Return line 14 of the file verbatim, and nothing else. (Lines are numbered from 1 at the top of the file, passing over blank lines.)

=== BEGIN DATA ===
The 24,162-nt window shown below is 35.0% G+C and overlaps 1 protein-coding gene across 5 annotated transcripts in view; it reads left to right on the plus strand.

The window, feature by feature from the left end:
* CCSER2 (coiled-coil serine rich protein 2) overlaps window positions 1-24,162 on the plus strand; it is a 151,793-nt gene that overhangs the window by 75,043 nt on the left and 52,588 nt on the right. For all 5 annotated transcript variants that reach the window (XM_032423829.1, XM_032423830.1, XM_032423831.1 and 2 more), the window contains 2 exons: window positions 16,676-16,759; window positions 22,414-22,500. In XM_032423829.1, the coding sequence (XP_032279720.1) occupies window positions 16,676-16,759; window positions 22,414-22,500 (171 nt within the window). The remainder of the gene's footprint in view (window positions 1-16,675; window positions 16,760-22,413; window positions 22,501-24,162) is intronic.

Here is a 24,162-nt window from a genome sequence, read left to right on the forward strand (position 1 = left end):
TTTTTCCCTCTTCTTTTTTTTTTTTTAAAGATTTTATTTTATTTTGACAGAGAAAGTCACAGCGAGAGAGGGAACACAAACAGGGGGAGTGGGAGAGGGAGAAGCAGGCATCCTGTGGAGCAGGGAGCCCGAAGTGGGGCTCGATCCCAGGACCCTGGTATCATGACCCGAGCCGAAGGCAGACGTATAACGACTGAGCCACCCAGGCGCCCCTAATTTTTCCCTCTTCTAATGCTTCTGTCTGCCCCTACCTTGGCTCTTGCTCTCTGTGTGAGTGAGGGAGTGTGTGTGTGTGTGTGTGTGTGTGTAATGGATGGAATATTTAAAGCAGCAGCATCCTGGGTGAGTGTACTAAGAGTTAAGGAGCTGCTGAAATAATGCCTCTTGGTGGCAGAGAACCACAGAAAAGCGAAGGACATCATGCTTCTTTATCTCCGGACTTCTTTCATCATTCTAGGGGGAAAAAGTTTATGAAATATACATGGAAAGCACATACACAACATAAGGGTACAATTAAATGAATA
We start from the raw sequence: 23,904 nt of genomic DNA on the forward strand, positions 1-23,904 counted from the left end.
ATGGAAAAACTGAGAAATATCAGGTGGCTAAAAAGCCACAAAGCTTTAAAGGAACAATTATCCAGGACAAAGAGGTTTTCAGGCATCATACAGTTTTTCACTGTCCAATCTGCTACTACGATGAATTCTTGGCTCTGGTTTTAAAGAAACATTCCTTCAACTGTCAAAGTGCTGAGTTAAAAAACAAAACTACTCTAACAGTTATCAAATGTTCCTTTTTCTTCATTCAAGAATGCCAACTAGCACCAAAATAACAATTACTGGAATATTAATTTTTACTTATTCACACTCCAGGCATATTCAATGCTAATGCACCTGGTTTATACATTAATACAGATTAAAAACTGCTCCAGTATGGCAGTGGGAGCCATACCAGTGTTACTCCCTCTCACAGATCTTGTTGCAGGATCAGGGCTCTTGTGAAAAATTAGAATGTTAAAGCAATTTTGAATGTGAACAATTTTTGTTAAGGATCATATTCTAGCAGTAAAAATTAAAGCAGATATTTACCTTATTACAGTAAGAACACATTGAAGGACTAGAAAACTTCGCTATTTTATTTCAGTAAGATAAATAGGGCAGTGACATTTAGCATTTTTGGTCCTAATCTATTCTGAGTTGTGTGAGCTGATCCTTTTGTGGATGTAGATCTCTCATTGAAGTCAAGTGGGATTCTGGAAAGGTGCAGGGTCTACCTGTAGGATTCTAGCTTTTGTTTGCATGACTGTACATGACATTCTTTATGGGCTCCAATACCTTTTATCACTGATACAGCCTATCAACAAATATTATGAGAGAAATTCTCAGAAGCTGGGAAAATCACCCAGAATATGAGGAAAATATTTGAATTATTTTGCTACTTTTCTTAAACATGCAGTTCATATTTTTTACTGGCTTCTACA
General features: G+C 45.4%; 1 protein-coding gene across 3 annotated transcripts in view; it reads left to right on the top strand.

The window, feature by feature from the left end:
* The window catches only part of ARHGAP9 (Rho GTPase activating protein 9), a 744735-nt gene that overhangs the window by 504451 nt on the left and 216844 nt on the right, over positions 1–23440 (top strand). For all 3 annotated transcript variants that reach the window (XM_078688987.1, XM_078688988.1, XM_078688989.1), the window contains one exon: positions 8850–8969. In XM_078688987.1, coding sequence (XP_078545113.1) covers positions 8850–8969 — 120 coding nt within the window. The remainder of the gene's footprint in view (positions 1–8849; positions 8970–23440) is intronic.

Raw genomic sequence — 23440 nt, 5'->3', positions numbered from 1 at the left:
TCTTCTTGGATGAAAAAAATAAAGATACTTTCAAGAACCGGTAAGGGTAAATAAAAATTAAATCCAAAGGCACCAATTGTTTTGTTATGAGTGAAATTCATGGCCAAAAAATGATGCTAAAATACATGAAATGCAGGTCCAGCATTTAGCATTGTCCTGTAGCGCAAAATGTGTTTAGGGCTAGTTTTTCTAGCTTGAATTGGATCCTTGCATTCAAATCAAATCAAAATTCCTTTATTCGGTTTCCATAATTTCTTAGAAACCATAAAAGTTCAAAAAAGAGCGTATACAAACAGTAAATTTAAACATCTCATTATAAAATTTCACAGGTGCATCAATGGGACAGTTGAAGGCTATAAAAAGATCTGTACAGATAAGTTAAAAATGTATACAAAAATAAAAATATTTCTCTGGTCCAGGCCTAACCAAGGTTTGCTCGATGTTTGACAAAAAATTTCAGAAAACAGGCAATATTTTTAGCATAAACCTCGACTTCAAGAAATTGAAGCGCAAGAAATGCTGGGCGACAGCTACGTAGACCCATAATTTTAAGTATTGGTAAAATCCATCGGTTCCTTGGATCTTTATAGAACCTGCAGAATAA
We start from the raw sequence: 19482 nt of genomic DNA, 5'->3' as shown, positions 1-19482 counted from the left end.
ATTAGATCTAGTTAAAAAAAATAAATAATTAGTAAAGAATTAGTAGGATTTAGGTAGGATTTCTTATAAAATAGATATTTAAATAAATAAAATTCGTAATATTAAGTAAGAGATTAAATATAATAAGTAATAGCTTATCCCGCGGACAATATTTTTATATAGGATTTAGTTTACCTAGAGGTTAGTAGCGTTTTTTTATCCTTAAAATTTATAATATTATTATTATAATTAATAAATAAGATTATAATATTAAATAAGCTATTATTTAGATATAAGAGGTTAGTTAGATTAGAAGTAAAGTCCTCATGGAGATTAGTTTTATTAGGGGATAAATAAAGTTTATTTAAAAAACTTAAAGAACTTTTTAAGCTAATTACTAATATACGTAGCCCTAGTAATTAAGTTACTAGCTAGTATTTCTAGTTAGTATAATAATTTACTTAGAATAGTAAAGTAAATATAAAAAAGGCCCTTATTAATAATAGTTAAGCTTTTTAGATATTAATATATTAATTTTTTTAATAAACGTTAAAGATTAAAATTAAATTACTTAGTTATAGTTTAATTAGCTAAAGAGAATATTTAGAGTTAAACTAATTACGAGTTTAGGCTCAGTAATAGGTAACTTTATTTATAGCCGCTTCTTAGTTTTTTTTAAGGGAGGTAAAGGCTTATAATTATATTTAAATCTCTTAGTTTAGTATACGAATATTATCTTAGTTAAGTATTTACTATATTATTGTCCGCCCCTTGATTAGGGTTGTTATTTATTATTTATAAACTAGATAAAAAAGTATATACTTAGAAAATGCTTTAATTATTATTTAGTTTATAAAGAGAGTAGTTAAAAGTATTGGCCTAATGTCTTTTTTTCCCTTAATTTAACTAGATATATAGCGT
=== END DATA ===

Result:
ATTAGATCTAGTTAAAAAAAATAAATAATTAGTAAAGAATTAGTAGGATTTAGGTAGGATTTCTTATAAAATAGATATTTAAATAAATAAAATTCGTAATATTAAGTAAGAGATTAAATATAATAAGTAATAGCTTATCCCGCGGACAATATTTTTATATAGGATTTAGTTTACCTAGAGGTTAGTAGCGTTTTTTTATCCTTAAAATTTATAATATTATTATTATAATTAATAAATAAGATTATAATATTAAATAAGCTATTATTTAGATATAAGAGGTTAGTTAGATTAGAAGTAAAGTCCTCATGGAGATTAGTTTTATTAGGGGATAAATAAAGTTTATTTAAAAAACTTAAAGAACTTTTTAAGCTAATTACTAATATACGTAGCCCTAGTAATTAAGTTACTAGCTAGTATTTCTAGTTAGTATAATAATTTACTTAGAATAGTAAAGTAAATATAAAAAAGGCCCTTATTAATAATAGTTAAGCTTTTTAGATATTAATATATTAATTTTTTTAATAAACGTTAAAGATTAAAATTAAATTACTTAGTTATAGTTTAATTAGCTAAAGAGAATATTTAGAGTTAAACTAATTACGAGTTTAGGCTCAGTAATAGGTAACTTTATTTATAGCCGCTTCTTAGTTTTTTTTAAGGGAGGTAAAGGCTTATAATTATATTTAAATCTCTTAGTTTAGTATACGAATATTATCTTAGTTAAGTATTTACTATATTATTGTCCGCCCCTTGATTAGGGTTGTTATTTATTATTTATAAACTAGATAAAAAAGTATATACTTAGAAAATGCTTTAATTATTATTTAGTTTATAAAGAGAGTAGTTAAAAGTATTGGCCTAATGTCTTTTTTTCCCTTAATTTAACTAGATATATAGCGT